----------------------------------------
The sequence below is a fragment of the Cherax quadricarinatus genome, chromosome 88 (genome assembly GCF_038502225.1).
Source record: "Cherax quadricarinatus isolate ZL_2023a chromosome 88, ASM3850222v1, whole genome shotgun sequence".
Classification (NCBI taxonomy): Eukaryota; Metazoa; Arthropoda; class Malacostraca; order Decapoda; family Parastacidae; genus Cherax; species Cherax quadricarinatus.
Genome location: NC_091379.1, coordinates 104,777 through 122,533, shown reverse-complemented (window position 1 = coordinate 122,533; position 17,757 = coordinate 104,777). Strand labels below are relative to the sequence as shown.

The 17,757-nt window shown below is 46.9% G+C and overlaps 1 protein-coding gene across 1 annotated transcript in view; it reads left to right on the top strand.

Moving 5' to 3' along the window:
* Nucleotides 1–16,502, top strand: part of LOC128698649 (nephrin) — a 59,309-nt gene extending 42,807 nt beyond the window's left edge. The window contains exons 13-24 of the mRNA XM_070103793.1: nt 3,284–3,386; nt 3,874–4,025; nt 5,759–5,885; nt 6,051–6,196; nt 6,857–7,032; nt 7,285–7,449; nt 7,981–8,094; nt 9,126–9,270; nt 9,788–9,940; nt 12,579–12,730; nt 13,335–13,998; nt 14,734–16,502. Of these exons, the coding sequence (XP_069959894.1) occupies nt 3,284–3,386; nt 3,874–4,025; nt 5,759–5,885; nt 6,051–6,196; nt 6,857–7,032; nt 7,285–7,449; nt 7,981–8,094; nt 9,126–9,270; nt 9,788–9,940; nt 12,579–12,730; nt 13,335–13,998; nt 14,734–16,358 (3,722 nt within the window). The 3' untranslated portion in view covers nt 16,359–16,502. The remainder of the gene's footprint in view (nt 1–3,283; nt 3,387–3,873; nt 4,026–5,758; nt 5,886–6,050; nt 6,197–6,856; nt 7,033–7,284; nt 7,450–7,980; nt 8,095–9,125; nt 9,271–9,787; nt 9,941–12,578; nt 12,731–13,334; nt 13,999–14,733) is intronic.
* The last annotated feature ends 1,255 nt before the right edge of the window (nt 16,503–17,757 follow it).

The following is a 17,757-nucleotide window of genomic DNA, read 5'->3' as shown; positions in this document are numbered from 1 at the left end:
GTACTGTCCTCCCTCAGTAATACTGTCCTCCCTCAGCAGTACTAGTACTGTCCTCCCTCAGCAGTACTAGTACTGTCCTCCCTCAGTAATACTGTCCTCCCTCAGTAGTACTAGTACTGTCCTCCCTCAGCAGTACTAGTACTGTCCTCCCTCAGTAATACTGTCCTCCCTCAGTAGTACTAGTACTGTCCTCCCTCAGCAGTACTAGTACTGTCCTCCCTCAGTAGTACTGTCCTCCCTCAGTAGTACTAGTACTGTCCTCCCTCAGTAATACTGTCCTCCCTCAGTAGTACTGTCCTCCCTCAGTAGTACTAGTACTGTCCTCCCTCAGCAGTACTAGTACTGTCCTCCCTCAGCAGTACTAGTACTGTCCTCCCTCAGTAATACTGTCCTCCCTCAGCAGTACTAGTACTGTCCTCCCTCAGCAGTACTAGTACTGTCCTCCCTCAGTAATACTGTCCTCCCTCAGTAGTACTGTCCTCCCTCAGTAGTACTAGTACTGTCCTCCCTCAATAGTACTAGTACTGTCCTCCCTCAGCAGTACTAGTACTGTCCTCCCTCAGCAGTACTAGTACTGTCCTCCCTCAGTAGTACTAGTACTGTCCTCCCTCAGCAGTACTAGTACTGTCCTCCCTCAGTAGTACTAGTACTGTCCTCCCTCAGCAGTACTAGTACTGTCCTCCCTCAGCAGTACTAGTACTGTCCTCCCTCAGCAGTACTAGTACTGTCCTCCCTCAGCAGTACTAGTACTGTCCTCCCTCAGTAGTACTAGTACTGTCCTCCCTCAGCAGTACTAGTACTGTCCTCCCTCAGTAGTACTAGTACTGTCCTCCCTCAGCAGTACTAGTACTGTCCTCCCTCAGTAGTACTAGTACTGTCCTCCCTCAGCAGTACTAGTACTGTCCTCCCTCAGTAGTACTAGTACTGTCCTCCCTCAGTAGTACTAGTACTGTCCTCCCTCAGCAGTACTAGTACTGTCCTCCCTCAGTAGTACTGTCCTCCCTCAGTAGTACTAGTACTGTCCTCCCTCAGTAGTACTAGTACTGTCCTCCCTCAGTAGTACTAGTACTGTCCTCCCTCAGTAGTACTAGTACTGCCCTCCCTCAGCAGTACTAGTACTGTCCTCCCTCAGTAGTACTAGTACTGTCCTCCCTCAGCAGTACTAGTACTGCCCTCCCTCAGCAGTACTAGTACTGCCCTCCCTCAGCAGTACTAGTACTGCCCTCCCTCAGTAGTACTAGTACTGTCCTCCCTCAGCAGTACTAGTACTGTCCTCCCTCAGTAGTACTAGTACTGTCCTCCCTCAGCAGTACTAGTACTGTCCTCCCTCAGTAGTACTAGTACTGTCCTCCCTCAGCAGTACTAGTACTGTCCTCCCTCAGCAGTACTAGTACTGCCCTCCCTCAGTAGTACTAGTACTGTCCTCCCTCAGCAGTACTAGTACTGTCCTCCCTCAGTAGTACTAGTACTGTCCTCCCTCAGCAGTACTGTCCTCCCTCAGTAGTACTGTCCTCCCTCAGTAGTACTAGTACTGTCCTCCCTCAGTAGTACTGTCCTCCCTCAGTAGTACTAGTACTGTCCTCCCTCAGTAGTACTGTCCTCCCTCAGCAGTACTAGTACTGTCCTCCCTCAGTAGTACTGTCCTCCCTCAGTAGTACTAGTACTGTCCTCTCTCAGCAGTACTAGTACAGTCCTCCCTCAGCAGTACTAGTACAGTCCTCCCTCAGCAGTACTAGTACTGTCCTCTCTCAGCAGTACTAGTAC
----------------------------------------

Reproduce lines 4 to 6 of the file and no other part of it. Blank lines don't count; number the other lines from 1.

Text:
Genome location: NC_091379.1, coordinates 104,777 through 122,533, shown reverse-complemented (window position 1 = coordinate 122,533; position 17,757 = coordinate 104,777). Strand labels below are relative to the sequence as shown.

The 17,757-nt window shown below is 46.9% G+C and overlaps 1 protein-coding gene across 1 annotated transcript in view; it reads left to right on the top strand.

Moving 5' to 3' along the window: